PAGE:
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Thomas Hardy (Томас Гарди (Харди))


The Lady in the Furs


‘I’m a lofty lovely woman,’
Says the lady in the furs,
In the glance she throws around her
On the poorer dames and sirs:
‘This robe, that cost three figures,
Yes, is mine,’ her nod avers.

‘True, my money did not buy it,
But my husband’s, from the trade;
And they, they only got it
From things feeble and afraid
By murdering them in ambush
With a cunning engine’s aid.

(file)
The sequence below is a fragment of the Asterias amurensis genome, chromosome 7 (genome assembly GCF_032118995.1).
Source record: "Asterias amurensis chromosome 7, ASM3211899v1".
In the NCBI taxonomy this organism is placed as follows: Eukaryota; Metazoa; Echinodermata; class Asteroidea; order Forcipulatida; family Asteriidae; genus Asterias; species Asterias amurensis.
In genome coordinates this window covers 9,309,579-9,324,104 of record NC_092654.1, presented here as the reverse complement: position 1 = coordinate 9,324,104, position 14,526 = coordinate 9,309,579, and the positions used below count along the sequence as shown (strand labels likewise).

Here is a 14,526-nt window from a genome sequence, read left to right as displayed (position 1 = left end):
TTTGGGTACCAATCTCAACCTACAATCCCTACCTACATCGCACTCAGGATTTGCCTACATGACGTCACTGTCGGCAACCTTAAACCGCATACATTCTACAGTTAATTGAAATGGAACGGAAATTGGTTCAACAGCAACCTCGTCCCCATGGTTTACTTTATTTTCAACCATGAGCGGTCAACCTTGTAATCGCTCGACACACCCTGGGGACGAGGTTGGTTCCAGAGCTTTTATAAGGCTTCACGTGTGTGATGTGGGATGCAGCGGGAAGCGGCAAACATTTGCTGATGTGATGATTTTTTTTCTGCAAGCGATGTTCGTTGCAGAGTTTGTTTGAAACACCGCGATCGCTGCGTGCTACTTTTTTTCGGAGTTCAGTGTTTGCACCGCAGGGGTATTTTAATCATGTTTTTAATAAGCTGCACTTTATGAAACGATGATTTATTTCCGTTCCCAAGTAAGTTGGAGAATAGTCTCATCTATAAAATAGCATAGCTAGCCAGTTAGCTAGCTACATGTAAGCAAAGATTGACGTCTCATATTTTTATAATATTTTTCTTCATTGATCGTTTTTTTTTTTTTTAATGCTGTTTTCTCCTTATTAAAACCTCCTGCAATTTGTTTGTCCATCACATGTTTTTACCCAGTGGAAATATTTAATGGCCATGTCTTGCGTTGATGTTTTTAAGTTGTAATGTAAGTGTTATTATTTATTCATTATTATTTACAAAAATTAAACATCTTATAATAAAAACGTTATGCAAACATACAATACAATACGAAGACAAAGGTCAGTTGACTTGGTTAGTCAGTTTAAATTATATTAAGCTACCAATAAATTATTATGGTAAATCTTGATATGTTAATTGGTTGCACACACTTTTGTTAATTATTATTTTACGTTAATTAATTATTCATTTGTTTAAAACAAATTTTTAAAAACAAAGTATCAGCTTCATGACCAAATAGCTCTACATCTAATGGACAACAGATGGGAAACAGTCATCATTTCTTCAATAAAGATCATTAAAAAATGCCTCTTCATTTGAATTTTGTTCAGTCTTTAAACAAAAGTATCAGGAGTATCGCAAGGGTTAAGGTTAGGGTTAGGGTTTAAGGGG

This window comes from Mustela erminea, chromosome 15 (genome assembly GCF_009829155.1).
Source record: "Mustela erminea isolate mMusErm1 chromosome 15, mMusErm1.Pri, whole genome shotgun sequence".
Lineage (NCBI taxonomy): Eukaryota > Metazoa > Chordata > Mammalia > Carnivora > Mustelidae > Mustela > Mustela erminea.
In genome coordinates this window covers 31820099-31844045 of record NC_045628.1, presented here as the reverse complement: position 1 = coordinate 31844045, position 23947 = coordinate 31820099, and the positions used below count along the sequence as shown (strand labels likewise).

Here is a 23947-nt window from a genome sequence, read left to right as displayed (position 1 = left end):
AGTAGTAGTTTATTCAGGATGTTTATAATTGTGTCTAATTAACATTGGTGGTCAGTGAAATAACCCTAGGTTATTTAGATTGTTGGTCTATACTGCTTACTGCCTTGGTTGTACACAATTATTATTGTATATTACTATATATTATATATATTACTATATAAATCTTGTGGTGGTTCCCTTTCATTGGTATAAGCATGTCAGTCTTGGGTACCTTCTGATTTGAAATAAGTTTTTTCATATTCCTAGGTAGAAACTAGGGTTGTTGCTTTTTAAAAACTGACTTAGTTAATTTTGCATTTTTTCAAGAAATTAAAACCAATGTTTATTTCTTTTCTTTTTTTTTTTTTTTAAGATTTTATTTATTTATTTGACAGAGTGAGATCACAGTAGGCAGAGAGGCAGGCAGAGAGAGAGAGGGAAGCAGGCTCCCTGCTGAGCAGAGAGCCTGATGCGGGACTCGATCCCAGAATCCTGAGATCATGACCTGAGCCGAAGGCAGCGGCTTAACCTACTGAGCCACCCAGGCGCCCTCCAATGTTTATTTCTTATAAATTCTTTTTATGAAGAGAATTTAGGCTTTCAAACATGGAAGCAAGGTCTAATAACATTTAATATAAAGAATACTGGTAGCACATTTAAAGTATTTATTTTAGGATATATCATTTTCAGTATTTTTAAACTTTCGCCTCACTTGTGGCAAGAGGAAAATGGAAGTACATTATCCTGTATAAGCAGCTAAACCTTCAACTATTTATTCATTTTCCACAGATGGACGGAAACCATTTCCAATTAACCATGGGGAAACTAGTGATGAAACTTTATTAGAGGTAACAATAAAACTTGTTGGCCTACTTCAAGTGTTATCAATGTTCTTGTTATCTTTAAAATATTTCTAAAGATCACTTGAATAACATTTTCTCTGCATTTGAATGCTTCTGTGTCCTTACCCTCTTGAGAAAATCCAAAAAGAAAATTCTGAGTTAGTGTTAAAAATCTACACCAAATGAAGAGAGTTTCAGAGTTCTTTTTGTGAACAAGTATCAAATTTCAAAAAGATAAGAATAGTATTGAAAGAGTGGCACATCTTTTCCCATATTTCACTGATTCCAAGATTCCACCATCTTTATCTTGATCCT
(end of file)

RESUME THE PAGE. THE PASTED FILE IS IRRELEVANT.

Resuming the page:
‘True, my hands, too, did not shape it
To the pretty cut you see,
But the hands of midnight workers
Who are strangers quite to me:
It was fitted, too, by dressers
Ranged around me toilsomely.

‘But I am a lovely lady,
Though sneerers say I shine
By robbing Nature’s children
Of apparel not mine,
And that I am but a broom-stick,
Like a scarecrow’s wooden spine.’



Thomas Hardy's other poems:
  1. The Place on the Map
  2. To My Father’s Violin
  3. The Sexton at Longpuddle
  4. The Rover Come Home
  5. Standing by the Mantelpiece


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